When it was nice out we spent most of the time on the roof, shooting Ptarmigan off the track for lunch and dinner. We even got 3 capercaille , a huge upland game bird, just smaller than a turkey. Pretty good eats, great feathers for tying. You would just blast them as they flushed then jump off the rolling tank to fetch them up, trying not to make the tank stop.
We were almost there on the fifth afternoon, only about 10 more kilometers to our base camp and it was raining hard. We had to cross the headwaters of our second steelhead river, the Snotlvyem. Getting across was no problem, but on the other side was a 200 ft wall and it was steeper than 45 degrees. We hit it straight on, got about half way up, then started running out of steam. The operator started turning the tank to an angle, to side hill or kind of like switch back the second half. It seemed like it might work, and we were still making gradual progress until the hill started sliding out from under us and we started moving straight down the hill sideways. We were inside the tank at this point, and I thought we were going to flip for sure, and crushed under the massive drums of fuel. We finally skidded to a stop almost to the bottom, at an obnoxious angle. We all piled out quick, on the high side, so the God damned thing wouldn’t roll right over us. Then the real work started.
We immediately noticed that while sliding sideways down the hill, we had slipped right out of the track. We were in a ridiculous position, on an angle, fully loaded, in the driving rain, and it was getting darker by the minute. Time to get dirty.
We unloaded the tank, on the side of the cliff, to make it “light”. It took us about 4 hours of slipping and sliding and trying not to get smashed, or lose a digit, in all the sloppy, moving parts, we had to remove and rearrange. We literally had to disassemble the entire track, 4 links at a time. They are that heavy. Then we used the other tank to reposition the busted one so we could move it in a straight line. Then we rebuilt the track and rolled onto it and reconnected. Then found a better way around the cliff that still wasn’t that easy.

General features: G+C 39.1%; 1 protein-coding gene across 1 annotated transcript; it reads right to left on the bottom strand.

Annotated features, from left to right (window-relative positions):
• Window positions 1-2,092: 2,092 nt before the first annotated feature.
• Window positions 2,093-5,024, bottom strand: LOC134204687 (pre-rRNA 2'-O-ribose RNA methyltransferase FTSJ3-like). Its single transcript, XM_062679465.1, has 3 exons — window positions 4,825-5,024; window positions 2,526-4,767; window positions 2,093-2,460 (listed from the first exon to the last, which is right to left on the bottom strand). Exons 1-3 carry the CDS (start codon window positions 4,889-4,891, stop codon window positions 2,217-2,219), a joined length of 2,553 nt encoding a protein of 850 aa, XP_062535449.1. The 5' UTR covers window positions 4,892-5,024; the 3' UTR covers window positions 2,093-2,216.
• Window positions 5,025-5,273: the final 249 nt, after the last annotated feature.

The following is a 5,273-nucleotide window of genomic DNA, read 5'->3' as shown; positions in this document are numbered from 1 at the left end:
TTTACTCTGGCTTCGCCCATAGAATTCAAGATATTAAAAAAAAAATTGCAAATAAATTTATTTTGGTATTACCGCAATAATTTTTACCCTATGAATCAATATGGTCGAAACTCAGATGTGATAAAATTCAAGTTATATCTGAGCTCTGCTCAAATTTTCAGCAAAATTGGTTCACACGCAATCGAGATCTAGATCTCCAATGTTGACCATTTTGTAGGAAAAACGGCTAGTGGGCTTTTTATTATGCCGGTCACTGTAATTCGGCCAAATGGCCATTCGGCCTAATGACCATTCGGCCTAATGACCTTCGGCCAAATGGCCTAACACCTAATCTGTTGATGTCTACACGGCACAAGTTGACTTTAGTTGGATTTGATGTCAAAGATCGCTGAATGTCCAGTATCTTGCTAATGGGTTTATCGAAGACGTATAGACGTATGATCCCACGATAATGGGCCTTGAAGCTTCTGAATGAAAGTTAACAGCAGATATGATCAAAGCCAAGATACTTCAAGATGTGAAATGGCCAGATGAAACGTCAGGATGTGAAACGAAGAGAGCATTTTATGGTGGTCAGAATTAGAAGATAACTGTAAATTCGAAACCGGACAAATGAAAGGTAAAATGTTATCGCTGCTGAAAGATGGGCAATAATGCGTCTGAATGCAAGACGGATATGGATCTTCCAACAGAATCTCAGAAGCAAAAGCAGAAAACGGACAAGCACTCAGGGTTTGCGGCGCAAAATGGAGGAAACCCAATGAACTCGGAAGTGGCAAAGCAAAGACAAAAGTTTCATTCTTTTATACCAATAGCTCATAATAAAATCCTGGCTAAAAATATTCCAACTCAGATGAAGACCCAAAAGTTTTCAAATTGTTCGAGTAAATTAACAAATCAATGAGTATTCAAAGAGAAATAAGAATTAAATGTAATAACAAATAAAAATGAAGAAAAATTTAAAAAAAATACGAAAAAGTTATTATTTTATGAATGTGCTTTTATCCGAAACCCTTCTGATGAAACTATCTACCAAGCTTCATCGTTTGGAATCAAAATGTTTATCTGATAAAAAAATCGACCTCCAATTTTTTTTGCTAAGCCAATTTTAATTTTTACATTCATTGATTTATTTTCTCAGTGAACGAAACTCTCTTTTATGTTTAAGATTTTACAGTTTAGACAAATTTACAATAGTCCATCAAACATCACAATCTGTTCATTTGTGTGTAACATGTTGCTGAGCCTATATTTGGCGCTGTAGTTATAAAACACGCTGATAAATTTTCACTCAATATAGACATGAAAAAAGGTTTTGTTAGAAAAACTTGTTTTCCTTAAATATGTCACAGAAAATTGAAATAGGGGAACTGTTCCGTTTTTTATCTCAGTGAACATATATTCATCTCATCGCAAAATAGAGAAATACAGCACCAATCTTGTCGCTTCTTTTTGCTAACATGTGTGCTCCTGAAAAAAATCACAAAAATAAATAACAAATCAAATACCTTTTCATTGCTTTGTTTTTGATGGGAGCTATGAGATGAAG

We succumbed to exhaustion at a Koriak tribesman reindeer herder’s hut, about 7 kilometers from base camp, at about 2 o’clock in the morning. We all immediately fell asleep in a toasty warm wooden room, around the fire on the floor, covered in mud. I have never slept so well.
The next day, after thanking the native Koriak, and doing some more maintenance on our not so trusty steeds, we triumphantly rode the last hour into camp on a beautiful Kamchatka morning.
We had made it through the greatest road trip I will probably ever endure, en route to a steelhead river. I hooked my first Rusky steelhead of the season a few days later, and it lived up to all of the expectations that had built up during the entire year leading up until then.
As I swung a hammer, building our new cabins, watching the tanks clank away down the track for their journey home , I was sad I would be taking the easy way out. A helicopter ride home, a month and a half from now.
The chopper took an hour and change.